The advent of direct dial international telephone calls has allowed enterprising companies based offshore to offer gambling facilities to New Zealanders with credit cards. While using these services is illegal, this law is virtually unenforceable. The Internet, with its low costs and improving user interface, offers even greater opportunity for bookmaking companies to locate themselves in any country that will accept them. We are beginning to see this happen already.

4.3. Access

As the Internet becomes more pervasive there is potential for some citizens to become unable to participate fully due to their inability to pay for Net services. This is not a problem with the current level of Internet penetration, but it may be one in future. The New Zealand government will monitor this issue and consider its policy options if required.

5. Control of the Internet

In New Zealand, as in other countries, there is diversity of opinion on the merits of government control of resources against a user driven approach. Some people, when shown the Net, say that a central gateway should be constructed so that all non-New Zealanders accessing addresses in, or information about New Zealand go through a single “home page”. This is argued for in terms such as “managing New Zealand’s image” and “presenting an image of quality to the world”.

While such a measure might be desirable to those who are used to controlling information access, it misses the point of the Net. Indeed, such a move would crush the individual creativity which has driven the Net’s expansion.

Possibly the reason the Net exists today is that its technical structure does not easily permit central control.

In fact, the New Zealand Internet has until now been under the control of the Tuia Society, a group comprising the original Net users. In recognition that many users of the Internet in New Zealand are not based in Universities or research institutes, an Internet Society is being formed to manage "common interest" issues such as IP address space and domain names. The New Zealand Internet Society will also undertake Internet education, research and promotion activities, and is seeking affiliation with the global Internet Society.

6. Conclusion

In a functioning democracy such as New Zealand, government policies can be expected to reflect the views of many of its citizens.

The Internet empowers individuals by allowing them to exchange information freely, challenging them to reassess the extent to which they require government to manage their lives. In New Zealand the influence of government in people’s lives has been reduced over the last decade, the likely long term impact of the Internet is that this reduction will continue. For this reason I believe that New Zealand stands to gain a great deal from the Internet, and is in an excellent position to capitalise on it.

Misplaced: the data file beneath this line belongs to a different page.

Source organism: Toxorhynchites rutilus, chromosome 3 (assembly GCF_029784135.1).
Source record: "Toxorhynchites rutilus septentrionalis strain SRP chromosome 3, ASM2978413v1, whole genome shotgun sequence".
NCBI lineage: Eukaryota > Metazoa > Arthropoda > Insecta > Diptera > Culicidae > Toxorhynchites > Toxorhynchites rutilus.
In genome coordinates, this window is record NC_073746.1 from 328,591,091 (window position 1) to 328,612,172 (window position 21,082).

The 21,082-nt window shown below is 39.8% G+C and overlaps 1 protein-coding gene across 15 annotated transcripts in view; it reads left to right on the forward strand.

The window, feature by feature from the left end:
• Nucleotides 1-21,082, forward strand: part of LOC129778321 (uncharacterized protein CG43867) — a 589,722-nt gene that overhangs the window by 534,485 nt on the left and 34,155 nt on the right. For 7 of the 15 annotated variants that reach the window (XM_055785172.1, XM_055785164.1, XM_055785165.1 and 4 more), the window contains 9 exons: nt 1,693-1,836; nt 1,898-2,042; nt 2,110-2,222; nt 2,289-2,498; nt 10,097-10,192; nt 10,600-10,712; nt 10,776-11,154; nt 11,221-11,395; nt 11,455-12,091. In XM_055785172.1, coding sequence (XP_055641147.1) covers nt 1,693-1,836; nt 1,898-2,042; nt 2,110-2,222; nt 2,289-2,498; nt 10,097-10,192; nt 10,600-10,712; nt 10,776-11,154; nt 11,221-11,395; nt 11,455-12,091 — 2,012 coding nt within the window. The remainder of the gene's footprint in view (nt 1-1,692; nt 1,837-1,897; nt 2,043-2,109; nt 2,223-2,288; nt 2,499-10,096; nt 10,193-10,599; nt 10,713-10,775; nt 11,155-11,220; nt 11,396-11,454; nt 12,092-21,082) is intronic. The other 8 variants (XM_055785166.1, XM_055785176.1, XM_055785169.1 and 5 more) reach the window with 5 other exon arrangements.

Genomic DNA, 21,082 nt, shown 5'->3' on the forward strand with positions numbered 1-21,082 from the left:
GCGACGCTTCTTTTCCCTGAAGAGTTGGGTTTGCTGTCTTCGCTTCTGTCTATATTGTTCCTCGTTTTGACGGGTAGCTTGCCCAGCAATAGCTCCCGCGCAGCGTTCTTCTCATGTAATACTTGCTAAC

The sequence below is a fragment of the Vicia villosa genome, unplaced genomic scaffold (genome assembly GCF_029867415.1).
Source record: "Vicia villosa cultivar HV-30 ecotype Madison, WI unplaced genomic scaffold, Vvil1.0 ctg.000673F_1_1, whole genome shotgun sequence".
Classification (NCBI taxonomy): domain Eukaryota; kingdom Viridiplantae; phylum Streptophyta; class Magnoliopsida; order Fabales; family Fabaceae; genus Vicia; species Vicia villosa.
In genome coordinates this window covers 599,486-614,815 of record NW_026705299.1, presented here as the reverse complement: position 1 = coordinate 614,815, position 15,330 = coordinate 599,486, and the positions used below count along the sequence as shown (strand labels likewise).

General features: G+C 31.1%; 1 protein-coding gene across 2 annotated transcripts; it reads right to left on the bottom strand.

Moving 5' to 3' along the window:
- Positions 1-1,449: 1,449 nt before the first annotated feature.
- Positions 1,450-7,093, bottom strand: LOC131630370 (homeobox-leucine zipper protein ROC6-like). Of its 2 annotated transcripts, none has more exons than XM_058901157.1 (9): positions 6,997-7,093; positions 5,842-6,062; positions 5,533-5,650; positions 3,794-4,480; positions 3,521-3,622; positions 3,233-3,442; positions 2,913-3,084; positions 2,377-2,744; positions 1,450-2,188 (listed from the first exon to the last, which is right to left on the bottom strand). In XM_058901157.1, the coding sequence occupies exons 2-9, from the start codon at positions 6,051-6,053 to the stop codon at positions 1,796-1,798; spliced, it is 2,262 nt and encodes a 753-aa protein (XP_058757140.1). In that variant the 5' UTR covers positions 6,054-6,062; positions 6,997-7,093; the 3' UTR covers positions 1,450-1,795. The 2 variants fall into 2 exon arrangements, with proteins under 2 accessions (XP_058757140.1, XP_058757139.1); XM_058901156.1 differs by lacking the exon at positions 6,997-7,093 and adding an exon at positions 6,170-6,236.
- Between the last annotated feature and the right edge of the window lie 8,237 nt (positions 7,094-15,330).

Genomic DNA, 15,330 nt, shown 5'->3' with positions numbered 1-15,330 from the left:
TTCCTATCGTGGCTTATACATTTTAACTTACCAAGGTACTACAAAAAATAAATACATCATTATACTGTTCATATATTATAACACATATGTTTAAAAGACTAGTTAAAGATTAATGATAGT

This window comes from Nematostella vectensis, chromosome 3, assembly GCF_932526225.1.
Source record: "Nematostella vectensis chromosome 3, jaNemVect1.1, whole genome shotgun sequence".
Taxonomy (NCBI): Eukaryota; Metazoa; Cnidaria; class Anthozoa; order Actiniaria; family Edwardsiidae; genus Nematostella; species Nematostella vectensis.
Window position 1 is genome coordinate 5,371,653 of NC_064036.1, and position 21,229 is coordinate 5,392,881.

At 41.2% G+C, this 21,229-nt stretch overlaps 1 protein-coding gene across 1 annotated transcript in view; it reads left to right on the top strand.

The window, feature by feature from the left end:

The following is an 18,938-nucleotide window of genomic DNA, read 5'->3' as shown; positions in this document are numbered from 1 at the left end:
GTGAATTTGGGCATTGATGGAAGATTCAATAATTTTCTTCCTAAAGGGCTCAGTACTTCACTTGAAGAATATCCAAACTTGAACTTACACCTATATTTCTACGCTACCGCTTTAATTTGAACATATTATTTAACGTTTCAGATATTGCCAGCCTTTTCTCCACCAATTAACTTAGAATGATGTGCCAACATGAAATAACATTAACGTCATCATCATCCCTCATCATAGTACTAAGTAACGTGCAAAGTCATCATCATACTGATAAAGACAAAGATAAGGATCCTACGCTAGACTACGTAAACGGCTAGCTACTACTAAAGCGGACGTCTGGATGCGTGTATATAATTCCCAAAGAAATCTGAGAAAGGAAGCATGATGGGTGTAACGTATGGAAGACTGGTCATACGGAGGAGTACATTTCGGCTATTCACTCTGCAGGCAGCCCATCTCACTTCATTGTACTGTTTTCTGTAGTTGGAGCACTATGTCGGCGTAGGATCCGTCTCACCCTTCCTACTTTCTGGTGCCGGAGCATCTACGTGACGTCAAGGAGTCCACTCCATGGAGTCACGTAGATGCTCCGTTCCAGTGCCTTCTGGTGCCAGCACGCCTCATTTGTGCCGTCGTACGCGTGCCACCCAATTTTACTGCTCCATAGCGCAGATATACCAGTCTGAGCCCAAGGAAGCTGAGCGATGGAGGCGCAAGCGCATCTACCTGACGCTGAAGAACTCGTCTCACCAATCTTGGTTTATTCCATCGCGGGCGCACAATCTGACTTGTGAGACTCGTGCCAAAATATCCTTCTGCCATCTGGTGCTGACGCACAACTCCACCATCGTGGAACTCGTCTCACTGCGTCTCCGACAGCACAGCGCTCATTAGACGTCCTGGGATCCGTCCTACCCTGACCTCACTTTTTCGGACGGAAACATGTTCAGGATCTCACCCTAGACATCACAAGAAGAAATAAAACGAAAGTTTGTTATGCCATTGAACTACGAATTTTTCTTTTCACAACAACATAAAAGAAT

Another way of putting the same point: the Internet makes some areas of domestic policy dependent on international policy, and on the domestic policies of other countries. New Zealand, through the reduction of the government's intervention in the economy and society, has made its domestic policies transparent. It's not hard for us to accept the "opening up" that the Internet brings, because in large measure we have already done it ourselves.

In the last few centuries governments have been geographically based, enforcing sovereignty over an area of land which they can defend. With the rise of the information economy, and the globalisation of data networks, the ability of governments to affect the economy in their specific territiories may be eroded. A further example, if one were needed, is brought about by digital cash, which has implications for taxation, exchange rates and money supply - all areas in which governments have traditionally played a large role.

Adapting to the global economy that will result from free trading of goods and ideas through the Net represents a challenge for governments. Citizens of countries whose governments accept the limitations that globalisation places on the power of governments, or as some would say on their sovereignty, will prosper due to increased trade and idea sharing.


Colin Jackson

Colin Jackson has been an information techology professional since leaving University in 1982. He has worked as a consultant and a systems designer in the UK and in New Zealand. In 1993 he joined the Ministry of Commerce as a policy advisor specialising in advising the government on the economic and social issues of IT. He created the New Zealand Government Web pages at URL <http://www.govt.nz>.

E-Mail Address:

Colin.Jackson@comms.moc.govt.nz

Ministry of Commerce, PO Box 2847, Wellington, New Zealand